After Møn we took the ferry from Bogø to Falster, for the next part of the N8 route, which covers a mix of forests, open landscapes and local cities. The N8 naturally flows down the coastline of Falster to my first recommendation; Marielyst Beach. The beach here has been voted the best beach in Denmark many times and has 20km of soft sand. The town itself has a charming laid-back vibe, and a café culture which invites you to watch the world pass by with a drink. Then sit back and enjoy live music in the evening.
For our next stop we headed to Lolland and ventured away from the N8 route and up to Dodekalith, Greek for ‘The Twelve-Stone’. Dodekalith will be a monument of twelve 8-metre-high statues in a circle, with each head sculptured on a legend from the Lolers. On top of that they will sing! If you stand in the middle a 12-channel sound system will play changing acoustics throughout the day. Although Dodekalith is far from finished, it’s still an impressive site and is a must visit if you come to Lolland. It is, and essentially will be, a great tribute to the island’s history and ancestors.
Hotel & Restaurant: We stayed and slept at Hotel Saxkjøbing, which is owned by Claus Meyer a famous Danish chef. The building has been here 200 years and has a fantastic heritage, it also plays a key role in the local community.
From Lolland Falster you have the option to explore Fyn or head over the South Jutland, we choose to see South Jutland first, and Fyn on the way back. South Jutland has more than 3,000km of marked cycle routes, and several bed and bike options, it also has 9 free bike repair stations spread all around in case you need to make any repairs to your bike.
We started in Sønderborg, the largest town in South Jutland. We cycled along the bridge which has fantastic views across the harbour and spent time exploring the impressive castle. The castle doubles as a museum for Southern Jutland history. The town is known as a countryside metropolis, and has several small cafes, pretty old houses and of course the harbour to enjoy.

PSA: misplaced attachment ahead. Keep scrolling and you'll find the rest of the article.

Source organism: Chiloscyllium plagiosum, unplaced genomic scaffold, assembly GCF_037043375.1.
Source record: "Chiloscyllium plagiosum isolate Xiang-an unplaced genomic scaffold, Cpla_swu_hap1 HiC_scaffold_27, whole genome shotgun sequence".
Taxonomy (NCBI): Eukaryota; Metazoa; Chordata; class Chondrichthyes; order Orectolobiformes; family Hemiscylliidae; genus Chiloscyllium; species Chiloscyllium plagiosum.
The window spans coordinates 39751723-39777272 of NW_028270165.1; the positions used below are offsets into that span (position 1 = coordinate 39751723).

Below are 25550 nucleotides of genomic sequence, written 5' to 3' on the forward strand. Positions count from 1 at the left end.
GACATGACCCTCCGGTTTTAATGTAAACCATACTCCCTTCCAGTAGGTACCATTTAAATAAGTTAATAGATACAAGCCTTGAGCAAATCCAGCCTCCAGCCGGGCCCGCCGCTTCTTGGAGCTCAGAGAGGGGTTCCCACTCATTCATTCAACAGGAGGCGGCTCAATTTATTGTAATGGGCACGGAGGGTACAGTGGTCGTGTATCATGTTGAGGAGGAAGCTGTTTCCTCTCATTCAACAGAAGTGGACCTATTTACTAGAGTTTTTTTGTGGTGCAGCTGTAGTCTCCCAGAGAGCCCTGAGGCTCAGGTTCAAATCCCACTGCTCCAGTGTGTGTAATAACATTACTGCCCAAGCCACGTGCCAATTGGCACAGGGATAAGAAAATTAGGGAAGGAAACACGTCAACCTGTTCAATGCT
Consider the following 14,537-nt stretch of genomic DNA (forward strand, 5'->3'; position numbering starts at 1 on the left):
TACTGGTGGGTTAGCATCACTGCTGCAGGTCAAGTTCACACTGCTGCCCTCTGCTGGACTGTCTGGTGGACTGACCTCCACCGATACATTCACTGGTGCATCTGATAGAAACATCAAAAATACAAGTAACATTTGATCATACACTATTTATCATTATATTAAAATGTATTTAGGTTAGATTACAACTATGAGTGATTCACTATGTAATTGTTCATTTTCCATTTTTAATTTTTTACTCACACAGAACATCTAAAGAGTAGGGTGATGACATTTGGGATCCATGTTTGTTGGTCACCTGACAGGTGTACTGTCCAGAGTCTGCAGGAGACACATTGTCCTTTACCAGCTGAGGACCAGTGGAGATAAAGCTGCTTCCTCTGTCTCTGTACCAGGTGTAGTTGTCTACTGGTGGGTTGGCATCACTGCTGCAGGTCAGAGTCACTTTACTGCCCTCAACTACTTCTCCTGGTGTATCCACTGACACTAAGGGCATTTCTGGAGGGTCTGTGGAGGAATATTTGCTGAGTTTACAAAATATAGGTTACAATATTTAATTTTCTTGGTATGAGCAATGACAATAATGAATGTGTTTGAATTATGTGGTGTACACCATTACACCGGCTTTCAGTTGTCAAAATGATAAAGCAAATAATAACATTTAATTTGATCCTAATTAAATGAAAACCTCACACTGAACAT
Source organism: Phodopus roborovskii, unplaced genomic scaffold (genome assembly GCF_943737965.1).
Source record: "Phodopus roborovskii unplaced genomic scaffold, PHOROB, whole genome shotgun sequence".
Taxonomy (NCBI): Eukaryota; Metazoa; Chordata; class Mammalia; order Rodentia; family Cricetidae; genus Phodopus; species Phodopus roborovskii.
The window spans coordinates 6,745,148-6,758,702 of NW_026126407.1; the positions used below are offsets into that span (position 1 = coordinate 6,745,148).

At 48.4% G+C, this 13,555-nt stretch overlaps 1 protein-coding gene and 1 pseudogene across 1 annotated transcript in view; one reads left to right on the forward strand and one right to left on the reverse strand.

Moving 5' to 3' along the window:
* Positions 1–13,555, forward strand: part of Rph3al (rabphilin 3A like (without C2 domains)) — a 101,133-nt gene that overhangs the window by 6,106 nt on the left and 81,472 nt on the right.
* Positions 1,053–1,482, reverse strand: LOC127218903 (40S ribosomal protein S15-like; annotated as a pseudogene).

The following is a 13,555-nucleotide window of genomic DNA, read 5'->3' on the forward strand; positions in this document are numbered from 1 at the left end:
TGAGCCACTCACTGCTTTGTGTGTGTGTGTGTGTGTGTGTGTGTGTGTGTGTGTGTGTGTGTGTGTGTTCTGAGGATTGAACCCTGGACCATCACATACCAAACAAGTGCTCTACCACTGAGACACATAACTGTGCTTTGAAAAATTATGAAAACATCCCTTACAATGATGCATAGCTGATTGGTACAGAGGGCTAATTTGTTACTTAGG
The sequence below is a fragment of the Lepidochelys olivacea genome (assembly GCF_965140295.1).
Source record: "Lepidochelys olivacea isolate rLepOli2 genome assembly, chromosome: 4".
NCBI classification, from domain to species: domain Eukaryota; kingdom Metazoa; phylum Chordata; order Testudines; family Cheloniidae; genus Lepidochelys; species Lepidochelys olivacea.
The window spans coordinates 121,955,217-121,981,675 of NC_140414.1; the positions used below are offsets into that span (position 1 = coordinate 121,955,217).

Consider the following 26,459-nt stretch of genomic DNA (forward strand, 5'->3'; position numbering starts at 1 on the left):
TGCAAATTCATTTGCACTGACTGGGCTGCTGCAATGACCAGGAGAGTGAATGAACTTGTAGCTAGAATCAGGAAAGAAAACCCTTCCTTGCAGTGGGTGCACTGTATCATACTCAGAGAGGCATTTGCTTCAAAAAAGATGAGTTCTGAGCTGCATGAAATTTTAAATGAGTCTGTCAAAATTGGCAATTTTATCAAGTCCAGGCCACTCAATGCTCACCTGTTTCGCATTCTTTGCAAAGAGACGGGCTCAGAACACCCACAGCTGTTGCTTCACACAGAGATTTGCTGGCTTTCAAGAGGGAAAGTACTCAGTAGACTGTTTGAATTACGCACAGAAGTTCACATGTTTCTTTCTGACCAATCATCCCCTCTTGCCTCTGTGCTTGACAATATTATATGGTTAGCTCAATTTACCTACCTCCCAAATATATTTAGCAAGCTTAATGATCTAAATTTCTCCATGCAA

We then followed the N8 from Sønderborg to Fjordvejen, right on the German border. It’s here the N8 connects to the Eurovelo 10, one of Europe’s most famous cycling routes. The scenery is beautiful, and you must try the famous hot dog at Annie’s Kiosk, which overlooks the Ox Islands. We then headed north to Aabenraa, a seaside market town with an impressive maritime history. You must stop by the historic street called ‘Slotsgaden’, which connects the small castle to the town centre, and take some time to wander the white sand beach.
Not to be missed: cycling across the beautiful and historic Gejlå Bridge on route to Haderslev.
Our final stop in Southern Jutland is Haderslev Dam, where the reservoir has a whole community of wildlife and entertainment built around it. We took the silent electric Dam Boat around the lake with our bikes onboard. It’s a hop on hop off service and the perfect way to see the largest lake in Southern Jutland. There’s a remarkable amount of bird and plant life here, and many activities for all ages. I recommend a few days to explore Haderslev Dam if you can. We jumped off the boat at Danhostel and cycled through the beautiful deer park.